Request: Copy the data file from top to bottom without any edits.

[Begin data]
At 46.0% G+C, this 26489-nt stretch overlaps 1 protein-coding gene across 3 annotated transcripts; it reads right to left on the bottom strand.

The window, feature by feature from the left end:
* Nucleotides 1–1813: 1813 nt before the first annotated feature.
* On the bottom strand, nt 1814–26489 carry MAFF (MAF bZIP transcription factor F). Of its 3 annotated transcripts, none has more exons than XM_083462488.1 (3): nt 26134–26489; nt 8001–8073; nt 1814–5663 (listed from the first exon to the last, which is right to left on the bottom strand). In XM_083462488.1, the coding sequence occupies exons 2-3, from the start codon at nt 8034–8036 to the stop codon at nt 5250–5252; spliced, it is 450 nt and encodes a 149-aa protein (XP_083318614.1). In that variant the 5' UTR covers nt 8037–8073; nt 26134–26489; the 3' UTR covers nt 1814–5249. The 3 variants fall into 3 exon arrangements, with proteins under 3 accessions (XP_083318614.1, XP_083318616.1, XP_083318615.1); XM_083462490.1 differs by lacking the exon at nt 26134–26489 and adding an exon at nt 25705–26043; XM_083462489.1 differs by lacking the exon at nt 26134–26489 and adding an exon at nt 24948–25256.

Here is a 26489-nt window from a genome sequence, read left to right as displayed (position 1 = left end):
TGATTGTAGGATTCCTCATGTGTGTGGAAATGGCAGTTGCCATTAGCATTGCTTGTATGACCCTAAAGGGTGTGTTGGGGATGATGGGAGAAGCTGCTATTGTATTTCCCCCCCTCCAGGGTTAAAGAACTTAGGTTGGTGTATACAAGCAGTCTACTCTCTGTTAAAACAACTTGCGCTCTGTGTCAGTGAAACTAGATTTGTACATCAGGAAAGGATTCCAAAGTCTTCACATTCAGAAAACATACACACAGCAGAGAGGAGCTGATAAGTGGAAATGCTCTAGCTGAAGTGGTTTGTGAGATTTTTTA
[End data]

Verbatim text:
At 46.0% G+C, this 26489-nt stretch overlaps 1 protein-coding gene across 3 annotated transcripts; it reads right to left on the bottom strand.

The window, feature by feature from the left end:
* Nucleotides 1–1813: 1813 nt before the first annotated feature.
* On the bottom strand, nt 1814–26489 carry MAFF (MAF bZIP transcription factor F). Of its 3 annotated transcripts, none has more exons than XM_083462488.1 (3): nt 26134–26489; nt 8001–8073; nt 1814–5663 (listed from the first exon to the last, which is right to left on the bottom strand). In XM_083462488.1, the coding sequence occupies exons 2-3, from the start codon at nt 8034–8036 to the stop codon at nt 5250–5252; spliced, it is 450 nt and encodes a 149-aa protein (XP_083318614.1). In that variant the 5' UTR covers nt 8037–8073; nt 26134–26489; the 3' UTR covers nt 1814–5249. The 3 variants fall into 3 exon arrangements, with proteins under 3 accessions (XP_083318614.1, XP_083318616.1, XP_083318615.1); XM_083462490.1 differs by lacking the exon at nt 26134–26489 and adding an exon at nt 25705–26043; XM_083462489.1 differs by lacking the exon at nt 26134–26489 and adding an exon at nt 24948–25256.

Here is a 26489-nt window from a genome sequence, read left to right as displayed (position 1 = left end):
TGATTGTAGGATTCCTCATGTGTGTGGAAATGGCAGTTGCCATTAGCATTGCTTGTATGACCCTAAAGGGTGTGTTGGGGATGATGGGAGAAGCTGCTATTGTATTTCCCCCCCTCCAGGGTTAAAGAACTTAGGTTGGTGTATACAAGCAGTCTACTCTCTGTTAAAACAACTTGCGCTCTGTGTCAGTGAAACTAGATTTGTACATCAGGAAAGGATTCCAAAGTCTTCACATTCAGAAAACATACACACAGCAGAGAGGAGCTGATAAGTGGAAATGCTCTAGCTGAAGTGGTTTGTGAGATTTTTTA